Activity 5 - Wanted! Invasive Species
To visually communicate about threats to natural areas.
Resources and Materials:
- Wanted Poster Template
- Markers or Pencil Crayons
- Magazines to Cut Up
- Construction Paper
- Images of Invasive Plant Species (Google search, nature magazines or
For information on invasive species in Ontario visit:
Ontario’s Invading Species Awareness Program
*Note: Invasive species may also be called non-native species, alien species, introduced species or weeds (but not all weeds are invasive, the term refers to unwanted plants).
- Discuss how every plant and animal species has a native habitat, a habitat where they belong. Sometimes humans relocate a species, either through carelessness or with the intent of benefiting human beings or the local environment. As an example, you may talk to about the concern over Zebra Mussels in Lake Simcoe. Find out more information about
invasive mussel species in Lake Simcoe in our Science Newsletter
- Explain that they will be researching an invasive plant species and becoming familiar with the effects of invasive species on the local environment. Some examples are periwinkle, dog-strangling vine or garlic mustard.
- Create a wild-west style wanted poster for a chosen species. The wanted poster should include:
|Also known as:||"Criminal" name (be creative) and/or other common names|
|Picture:||Drawing or photograph of the plant|
|Identifying marks:||Key identification features for finding the "criminal" (e.g. pink to dark purple star-shaped flowers for dog-strangling vine)|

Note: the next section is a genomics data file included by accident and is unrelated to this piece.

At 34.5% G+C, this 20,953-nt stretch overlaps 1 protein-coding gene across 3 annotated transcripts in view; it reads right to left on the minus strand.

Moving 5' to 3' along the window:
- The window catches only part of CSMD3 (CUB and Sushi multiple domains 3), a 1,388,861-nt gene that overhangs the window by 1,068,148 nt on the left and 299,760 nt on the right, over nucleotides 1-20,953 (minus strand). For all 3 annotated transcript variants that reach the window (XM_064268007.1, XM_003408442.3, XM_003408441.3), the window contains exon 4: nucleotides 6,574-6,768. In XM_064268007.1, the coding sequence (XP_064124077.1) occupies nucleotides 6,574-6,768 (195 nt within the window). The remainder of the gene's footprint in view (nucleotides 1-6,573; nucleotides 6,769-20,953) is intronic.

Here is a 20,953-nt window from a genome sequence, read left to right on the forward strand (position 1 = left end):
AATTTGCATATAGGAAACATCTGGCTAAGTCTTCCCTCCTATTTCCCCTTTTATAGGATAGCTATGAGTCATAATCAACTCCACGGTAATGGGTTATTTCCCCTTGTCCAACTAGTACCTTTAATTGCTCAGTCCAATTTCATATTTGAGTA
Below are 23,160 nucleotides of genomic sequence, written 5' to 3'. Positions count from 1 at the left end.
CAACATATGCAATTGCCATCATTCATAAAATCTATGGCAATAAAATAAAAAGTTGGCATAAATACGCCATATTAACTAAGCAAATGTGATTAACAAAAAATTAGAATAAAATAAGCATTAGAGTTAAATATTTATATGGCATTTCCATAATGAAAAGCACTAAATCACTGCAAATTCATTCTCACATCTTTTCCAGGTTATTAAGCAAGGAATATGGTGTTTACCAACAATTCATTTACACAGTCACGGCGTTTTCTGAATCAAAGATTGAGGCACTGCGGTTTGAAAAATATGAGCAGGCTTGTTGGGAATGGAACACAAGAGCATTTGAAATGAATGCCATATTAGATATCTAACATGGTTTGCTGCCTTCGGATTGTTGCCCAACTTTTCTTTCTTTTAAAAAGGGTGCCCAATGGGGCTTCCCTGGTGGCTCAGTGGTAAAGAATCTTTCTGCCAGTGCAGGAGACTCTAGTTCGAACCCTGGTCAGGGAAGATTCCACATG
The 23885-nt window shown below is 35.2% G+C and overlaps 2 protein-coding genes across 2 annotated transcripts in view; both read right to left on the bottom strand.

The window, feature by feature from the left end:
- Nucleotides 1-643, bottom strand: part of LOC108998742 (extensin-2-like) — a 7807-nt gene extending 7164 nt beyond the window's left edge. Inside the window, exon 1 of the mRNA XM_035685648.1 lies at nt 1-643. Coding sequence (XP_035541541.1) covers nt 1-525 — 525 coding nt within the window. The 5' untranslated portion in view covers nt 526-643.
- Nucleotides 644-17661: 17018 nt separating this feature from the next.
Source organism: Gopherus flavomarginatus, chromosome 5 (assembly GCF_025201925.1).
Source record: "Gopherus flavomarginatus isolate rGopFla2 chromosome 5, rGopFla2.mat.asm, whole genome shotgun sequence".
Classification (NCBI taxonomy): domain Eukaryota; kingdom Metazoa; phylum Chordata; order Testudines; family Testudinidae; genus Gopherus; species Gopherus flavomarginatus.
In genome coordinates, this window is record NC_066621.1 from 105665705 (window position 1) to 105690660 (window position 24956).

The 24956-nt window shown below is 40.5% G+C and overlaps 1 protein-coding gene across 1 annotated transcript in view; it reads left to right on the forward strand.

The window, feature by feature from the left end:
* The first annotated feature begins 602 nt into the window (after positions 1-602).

|Last seen:||Where did the plant come from? Could include a map|
|Suspected hideouts:||Where can we find it in Ontario? Meadows, forests, roadsides, gardens|
|Wanted for:||Does it push out other species? Why is it a problem?|
Canadian Wildlife Federation
This website has many great resources. There are sections on issues, actions that you can take to help wildlife, and other educational materials.
Learning for a Sustainable Future
This website has many lesson plans, action projects and a free online bank of searchable resources for to integrate sustainability education. (Resources for Rethinking).
Back to Nature Network
This website has many resources and materials and acts as a hub for groups to advance communication and collaboration that will strengthen the connection of children and families with nature.
Lake Simcoe Science Newsletters
A series of newsletters written by Lake Simcoe Region Conservation Authority science and monitoring staff. Each volume focuses on the numerous factors that impact the health of Lake Simcoe and its watershed based on the monitoring data we collect and analyze.